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Wilson hits the ground running in tough trade portfolio

July 13, 2018   ·   0 Comments

With a possible trade war with the United States looming, Simcoe-Grey MPP Jim Wilson has had no time to let the grass grow under his feet.

Late last month, Mr. Wilson was sworn in as Ontario’s Minister of Economic Development and Growth, a key portfolio for Premier Doug Ford who ran on a platform of getting Ontario back “open for business” but also a key portfolio for the country as a whole in light of recent steel and aluminum tariffs levied against Canada by U.S. President Donald Trump.

In the first of a two-part interview with The Times on his re-election, Mr. Wilson shares some of the challenges and opportunities that come with this demanding, varied, and, at times, uncertain, portfolio.

“Ontario is open for business again, so when the Premier suggested I might take a lead in that, I was pretty excited,” says Mr. Wilson. “As an MPP, one of your first priorities is to make sure people can feed their families and put food on the table. Without that, and your health, you don’t have much else to go on. That is a top priority for most elected politicians and I am happy to be one of the lead ministries.”

Mr. Wilson says his portfolio as Minister of Economic Development and Growth combines three ministries constituted under the previous Provincial government, including elements of jobs and small business promotion, as well as agricultural and rural Ontario.

Those are areas that hit close to Simcoe-Grey, a riding which has both its fair share of farming industries as well as significant manufacturing concerns, such as Honda.

“When I was at Canada Day celebrations, one fellow yelled out, ‘Don’t forget about us people at Honda. We’re relying on you, Jim,’” Mr. Wilson recalls. “It was a pretty humbling experience. Next to the auto sector, which I don’t think gets a lot of attention here in Ontario, is agricultural and food processing, which are the second highest contributor to Ontario’s GDP. If you see the tariffs the Federal government has slapped on the U.S., a lot of that is in the food processing sector.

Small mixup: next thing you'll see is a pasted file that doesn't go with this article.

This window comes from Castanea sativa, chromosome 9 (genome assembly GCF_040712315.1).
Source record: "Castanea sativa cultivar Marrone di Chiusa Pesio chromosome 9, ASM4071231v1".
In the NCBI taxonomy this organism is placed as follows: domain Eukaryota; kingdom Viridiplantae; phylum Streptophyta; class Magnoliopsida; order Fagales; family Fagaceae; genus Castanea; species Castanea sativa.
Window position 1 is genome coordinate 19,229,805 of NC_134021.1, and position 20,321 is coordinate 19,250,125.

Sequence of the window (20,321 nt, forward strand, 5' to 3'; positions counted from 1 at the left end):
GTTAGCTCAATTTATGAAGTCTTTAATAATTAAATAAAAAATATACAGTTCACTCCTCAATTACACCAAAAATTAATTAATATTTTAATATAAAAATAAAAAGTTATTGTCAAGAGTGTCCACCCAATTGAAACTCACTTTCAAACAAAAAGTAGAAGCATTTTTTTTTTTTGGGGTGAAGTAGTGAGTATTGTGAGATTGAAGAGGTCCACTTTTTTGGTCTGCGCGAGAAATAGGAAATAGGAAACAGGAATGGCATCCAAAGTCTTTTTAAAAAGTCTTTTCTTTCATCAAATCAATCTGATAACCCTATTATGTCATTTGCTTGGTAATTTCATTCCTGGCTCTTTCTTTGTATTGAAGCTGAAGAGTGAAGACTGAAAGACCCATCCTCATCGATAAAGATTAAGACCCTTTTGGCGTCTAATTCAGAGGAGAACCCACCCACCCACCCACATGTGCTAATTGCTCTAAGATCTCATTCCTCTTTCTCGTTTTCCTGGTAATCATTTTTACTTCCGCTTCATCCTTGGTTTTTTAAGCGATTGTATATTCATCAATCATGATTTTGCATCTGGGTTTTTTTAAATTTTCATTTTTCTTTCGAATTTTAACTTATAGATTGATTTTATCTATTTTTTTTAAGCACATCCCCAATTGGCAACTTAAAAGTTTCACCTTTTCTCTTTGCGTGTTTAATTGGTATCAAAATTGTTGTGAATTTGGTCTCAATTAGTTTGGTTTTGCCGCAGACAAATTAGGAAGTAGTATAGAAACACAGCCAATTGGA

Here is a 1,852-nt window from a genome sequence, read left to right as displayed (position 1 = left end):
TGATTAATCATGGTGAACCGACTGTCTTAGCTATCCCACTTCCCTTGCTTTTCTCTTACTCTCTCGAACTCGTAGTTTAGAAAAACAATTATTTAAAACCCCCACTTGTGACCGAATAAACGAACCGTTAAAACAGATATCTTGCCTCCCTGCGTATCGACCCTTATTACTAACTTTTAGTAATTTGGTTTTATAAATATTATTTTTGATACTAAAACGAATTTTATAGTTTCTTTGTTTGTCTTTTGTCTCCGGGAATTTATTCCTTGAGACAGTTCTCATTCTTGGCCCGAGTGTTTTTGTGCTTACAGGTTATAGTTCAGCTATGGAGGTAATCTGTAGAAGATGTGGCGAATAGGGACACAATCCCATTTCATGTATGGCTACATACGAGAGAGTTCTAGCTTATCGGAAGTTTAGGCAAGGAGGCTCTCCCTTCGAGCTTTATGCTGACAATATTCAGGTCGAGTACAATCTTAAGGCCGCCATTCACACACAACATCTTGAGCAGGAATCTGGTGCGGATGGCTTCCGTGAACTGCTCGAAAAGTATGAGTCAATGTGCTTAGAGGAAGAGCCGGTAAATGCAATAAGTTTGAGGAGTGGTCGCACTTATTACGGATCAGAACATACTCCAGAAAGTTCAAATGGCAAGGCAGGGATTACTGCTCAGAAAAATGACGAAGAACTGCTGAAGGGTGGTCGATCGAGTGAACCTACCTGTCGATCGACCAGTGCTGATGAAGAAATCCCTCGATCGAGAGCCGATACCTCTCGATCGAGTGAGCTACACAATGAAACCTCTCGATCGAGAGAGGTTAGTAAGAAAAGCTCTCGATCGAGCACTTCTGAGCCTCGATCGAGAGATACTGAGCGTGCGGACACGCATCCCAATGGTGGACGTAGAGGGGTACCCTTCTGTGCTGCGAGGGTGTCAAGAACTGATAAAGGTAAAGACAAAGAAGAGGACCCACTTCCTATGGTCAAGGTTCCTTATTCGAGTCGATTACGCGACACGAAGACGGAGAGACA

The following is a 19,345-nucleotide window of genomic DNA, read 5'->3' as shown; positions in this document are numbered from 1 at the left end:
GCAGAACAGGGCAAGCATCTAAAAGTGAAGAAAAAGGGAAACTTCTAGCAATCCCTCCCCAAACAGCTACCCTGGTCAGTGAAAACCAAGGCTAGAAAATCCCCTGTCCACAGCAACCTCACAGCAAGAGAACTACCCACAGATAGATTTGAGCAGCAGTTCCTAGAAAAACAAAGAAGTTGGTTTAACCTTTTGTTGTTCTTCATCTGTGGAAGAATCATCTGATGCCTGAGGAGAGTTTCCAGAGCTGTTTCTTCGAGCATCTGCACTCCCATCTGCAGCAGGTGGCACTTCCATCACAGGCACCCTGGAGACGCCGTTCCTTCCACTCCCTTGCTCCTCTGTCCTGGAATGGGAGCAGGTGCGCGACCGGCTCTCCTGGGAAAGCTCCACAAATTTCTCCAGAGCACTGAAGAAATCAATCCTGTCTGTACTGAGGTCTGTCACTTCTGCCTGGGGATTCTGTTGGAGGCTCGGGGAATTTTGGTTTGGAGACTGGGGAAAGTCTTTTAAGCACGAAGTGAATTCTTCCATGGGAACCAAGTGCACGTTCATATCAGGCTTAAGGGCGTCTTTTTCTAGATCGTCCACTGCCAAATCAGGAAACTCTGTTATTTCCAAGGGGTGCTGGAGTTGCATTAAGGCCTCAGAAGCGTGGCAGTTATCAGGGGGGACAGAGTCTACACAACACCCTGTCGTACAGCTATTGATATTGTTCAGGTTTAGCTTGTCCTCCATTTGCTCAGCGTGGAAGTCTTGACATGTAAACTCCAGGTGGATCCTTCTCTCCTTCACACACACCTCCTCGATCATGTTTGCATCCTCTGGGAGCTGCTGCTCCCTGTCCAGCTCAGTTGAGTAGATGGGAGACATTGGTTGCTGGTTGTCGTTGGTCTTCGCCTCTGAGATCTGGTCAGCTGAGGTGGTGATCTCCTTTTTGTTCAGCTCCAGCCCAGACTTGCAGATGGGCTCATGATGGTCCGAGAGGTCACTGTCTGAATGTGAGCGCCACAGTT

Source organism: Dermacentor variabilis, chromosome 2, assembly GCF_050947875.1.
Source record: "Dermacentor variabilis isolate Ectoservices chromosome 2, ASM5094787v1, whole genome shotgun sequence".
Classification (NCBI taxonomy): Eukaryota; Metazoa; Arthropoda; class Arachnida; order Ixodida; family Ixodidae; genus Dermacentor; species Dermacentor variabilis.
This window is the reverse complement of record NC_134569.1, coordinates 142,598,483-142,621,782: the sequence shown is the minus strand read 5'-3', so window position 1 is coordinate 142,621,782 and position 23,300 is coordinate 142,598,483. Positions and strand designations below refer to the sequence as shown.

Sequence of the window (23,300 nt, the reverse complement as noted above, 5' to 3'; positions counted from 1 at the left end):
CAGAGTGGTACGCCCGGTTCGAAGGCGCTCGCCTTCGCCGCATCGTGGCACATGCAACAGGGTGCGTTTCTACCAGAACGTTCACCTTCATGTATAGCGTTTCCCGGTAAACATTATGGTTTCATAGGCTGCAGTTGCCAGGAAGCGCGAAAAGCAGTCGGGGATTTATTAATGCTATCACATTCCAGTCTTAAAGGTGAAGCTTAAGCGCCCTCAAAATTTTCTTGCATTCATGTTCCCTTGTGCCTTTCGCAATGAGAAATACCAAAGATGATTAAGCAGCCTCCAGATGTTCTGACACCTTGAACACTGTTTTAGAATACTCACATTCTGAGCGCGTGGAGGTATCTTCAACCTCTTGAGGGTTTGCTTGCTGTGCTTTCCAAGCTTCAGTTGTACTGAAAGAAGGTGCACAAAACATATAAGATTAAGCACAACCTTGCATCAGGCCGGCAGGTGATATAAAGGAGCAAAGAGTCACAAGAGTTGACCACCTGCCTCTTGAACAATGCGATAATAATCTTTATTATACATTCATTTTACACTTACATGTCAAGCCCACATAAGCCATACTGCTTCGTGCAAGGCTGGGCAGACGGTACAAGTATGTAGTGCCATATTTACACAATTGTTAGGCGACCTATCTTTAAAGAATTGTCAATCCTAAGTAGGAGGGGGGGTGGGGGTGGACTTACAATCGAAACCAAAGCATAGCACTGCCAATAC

“We would prefer not to have retaliatory tariffs, but that is where we’re at right now to get President Trump to pay attention.”

These are issues Mr. Wilson hopes to be able to take to the American government later this month.

“Of course, the tariffs that President Trump has put on steel and aluminum, the big worry and it looks like they are trying to conjure up excuses to put rather steep tariffs on automobiles and auto parts, which would devastate the Ontario economy,” says Mr. Wilson. “One in five Ontarians is dependent on trade. Most of our trade, although we’re trying to diversify it, is with the United States and part of my job is to convince governors, to convince the Secretary of Commerce and the White House, in tandem with the Federal Government, which is the lead on trade in this country, to be able to get through to some governors.

“They are kind of looking to Premier Ford and myself with the Great Lakes governors in particular, but there are several states we need to deal with and get acquainted with. We need to make sure the United States and the citizens understand that while there are 106,000 direct jobs in the automotive and parts industry in Ontario and tens of thousands more indirect jobs, there are almost a million direct jobs in the auto sector in the united states that are at stake in these talks.

“To show you how significant we are to the United States, and some governors may not appreciate this and we have to remind them, that for 19 states, Ontario is the number one export destination. When they are exporting in states like Indiana, Ontario is their largest customer and nine other states, Ontario is the second largest destination for their export goods. They are as reliant on us as customers as we are on them. It is just a matter of scale versus population.”

Although Mr. Wilson says Ontario and Canada would prefer not to have retaliatory tariffs in place, that is the current situation. They hurt both sides of the border, he says, and that was the spirit of the Auto Pact between the two countries in 1965 to ensure our respective industries would “stop hurting each other’s people and share the wealth.”

“We have integrated supply chains. There are hundreds of thousands of jobs on both sides of the border that are at stake and we’re going to try and make friends with the White House and these state governors and see if a little bit of common sense can prevail.”

 

Next week: Mr. Wilson renews his commitment to community priorities here in Simcoe-Grey.

 

By Brock Weir

         


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